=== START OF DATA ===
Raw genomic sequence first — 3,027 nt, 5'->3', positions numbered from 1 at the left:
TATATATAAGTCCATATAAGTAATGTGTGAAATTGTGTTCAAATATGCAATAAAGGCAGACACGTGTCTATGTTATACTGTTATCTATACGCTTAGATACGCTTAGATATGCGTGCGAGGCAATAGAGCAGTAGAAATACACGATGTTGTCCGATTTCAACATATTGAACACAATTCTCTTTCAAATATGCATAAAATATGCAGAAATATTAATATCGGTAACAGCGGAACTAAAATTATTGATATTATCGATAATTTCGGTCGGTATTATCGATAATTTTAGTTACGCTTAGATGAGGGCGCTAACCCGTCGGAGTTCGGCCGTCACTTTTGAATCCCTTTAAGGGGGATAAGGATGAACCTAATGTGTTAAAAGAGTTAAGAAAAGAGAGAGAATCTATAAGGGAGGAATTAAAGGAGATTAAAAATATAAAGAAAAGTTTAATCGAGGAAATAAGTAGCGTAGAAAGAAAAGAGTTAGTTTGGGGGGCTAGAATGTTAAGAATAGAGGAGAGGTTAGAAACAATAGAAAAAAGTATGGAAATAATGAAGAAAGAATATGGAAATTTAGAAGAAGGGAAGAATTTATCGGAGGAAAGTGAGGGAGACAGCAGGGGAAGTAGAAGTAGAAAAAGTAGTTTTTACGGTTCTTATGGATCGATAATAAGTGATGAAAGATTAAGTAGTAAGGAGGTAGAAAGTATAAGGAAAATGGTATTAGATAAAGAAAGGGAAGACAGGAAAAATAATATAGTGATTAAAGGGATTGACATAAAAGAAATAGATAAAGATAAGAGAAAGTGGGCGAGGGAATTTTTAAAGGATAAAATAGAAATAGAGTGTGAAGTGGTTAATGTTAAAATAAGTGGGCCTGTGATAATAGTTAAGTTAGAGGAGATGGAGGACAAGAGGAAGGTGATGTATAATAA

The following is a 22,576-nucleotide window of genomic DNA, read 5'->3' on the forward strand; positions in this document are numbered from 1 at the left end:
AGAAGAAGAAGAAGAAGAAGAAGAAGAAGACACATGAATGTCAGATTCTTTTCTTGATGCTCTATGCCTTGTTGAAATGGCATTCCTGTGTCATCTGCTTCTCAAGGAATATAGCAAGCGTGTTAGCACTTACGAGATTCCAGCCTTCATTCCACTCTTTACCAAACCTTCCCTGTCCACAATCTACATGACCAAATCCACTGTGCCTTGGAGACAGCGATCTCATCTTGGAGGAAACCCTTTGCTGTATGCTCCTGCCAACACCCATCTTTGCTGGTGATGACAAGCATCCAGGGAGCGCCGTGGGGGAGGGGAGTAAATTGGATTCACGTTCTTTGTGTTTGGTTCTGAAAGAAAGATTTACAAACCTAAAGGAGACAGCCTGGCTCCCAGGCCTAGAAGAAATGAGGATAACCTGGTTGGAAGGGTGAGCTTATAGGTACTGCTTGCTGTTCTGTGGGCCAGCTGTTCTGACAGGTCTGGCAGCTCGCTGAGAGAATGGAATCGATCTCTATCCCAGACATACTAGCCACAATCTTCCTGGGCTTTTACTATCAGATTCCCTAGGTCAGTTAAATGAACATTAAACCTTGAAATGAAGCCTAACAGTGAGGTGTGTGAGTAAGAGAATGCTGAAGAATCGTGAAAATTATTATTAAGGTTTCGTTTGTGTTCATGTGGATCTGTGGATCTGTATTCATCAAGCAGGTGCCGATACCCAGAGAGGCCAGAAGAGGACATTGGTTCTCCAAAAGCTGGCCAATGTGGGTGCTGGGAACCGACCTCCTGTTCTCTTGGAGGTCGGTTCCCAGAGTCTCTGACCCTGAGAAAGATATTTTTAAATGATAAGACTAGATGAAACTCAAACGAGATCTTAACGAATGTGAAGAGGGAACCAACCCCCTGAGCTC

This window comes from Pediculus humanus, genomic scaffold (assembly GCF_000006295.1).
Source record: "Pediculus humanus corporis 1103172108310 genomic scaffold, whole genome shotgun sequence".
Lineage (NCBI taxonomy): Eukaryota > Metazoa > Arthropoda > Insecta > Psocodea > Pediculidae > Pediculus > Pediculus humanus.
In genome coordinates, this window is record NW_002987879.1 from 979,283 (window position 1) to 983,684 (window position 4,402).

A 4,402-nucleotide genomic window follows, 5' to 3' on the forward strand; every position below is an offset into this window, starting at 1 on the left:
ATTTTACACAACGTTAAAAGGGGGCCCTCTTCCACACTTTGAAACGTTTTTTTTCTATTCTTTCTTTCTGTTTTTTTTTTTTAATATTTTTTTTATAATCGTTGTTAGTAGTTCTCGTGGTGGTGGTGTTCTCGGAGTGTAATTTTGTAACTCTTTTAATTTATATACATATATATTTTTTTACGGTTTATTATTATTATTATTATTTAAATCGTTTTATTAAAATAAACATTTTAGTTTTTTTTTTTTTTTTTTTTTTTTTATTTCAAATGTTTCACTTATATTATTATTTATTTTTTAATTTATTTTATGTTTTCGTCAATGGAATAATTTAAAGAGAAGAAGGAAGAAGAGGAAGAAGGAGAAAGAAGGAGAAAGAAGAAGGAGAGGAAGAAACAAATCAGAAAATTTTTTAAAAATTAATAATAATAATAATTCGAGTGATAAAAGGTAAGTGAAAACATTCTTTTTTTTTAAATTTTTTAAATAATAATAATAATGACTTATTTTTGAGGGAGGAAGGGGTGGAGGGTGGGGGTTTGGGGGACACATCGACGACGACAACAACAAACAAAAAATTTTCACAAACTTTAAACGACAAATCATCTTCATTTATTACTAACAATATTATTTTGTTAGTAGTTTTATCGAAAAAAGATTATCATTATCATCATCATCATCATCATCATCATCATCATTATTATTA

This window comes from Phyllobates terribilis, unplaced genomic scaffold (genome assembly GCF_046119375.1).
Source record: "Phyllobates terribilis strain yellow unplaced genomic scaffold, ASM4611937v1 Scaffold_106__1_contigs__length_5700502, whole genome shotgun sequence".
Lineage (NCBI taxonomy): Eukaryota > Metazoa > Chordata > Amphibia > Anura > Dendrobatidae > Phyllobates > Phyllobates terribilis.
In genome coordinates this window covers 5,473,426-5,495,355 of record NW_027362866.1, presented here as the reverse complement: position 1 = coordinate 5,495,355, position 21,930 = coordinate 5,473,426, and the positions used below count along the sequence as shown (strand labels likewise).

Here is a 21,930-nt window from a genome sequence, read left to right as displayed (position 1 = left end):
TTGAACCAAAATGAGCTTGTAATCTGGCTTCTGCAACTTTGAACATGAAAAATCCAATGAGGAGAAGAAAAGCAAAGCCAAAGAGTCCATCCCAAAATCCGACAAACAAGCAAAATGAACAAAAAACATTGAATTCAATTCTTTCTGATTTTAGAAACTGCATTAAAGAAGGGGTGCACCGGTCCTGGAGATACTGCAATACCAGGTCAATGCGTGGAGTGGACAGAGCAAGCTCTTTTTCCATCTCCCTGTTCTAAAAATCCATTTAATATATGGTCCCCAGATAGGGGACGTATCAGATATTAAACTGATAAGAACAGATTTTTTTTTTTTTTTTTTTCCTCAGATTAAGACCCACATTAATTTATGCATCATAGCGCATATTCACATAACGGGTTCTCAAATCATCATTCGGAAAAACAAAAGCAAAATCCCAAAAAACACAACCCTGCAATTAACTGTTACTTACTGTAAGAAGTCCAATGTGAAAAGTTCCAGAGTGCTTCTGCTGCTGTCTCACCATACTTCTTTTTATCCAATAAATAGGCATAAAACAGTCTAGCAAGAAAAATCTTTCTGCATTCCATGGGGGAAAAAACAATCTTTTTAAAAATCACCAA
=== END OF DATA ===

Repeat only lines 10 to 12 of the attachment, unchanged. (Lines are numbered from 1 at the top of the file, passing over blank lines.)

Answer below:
ATTTTACACAACGTTAAAAGGGGGCCCTCTTCCACACTTTGAAACGTTTTTTTTCTATTCTTTCTTTCTGTTTTTTTTTTTTAATATTTTTTTTATAATCGTTGTTAGTAGTTCTCGTGGTGGTGGTGTTCTCGGAGTGTAATTTTGTAACTCTTTTAATTTATATACATATATATTTTTTTACGGTTTATTATTATTATTATTATTTAAATCGTTTTATTAAAATAAACATTTTAGTTTTTTTTTTTTTTTTTTTTTTTTTATTTCAAATGTTTCACTTATATTATTATTTATTTTTTAATTTATTTTATGTTTTCGTCAATGGAATAATTTAAAGAGAAGAAGGAAGAAGAGGAAGAAGGAGAAAGAAGGAGAAAGAAGAAGGAGAGGAAGAAACAAATCAGAAAATTTTTTAAAAATTAATAATAATAATAATTCGAGTGATAAAAGGTAAGTGAAAACATTCTTTTTTTTTAAATTTTTTAAATAATAATAATAATGACTTATTTTTGAGGGAGGAAGGGGTGGAGGGTGGGGGTTTGGGGGACACATCGACGACGACAACAACAAACAAAAAATTTTCACAAACTTTAAACGACAAATCATCTTCATTTATTACTAACAATATTATTTTGTTAGTAGTTTTATCGAAAAAAGATTATCATTATCATCATCATCATCATCATCATCATCATCATTATTATTA

This window comes from Phyllobates terribilis, unplaced genomic scaffold (genome assembly GCF_046119375.1).
Source record: "Phyllobates terribilis strain yellow unplaced genomic scaffold, ASM4611937v1 Scaffold_106__1_contigs__length_5700502, whole genome shotgun sequence".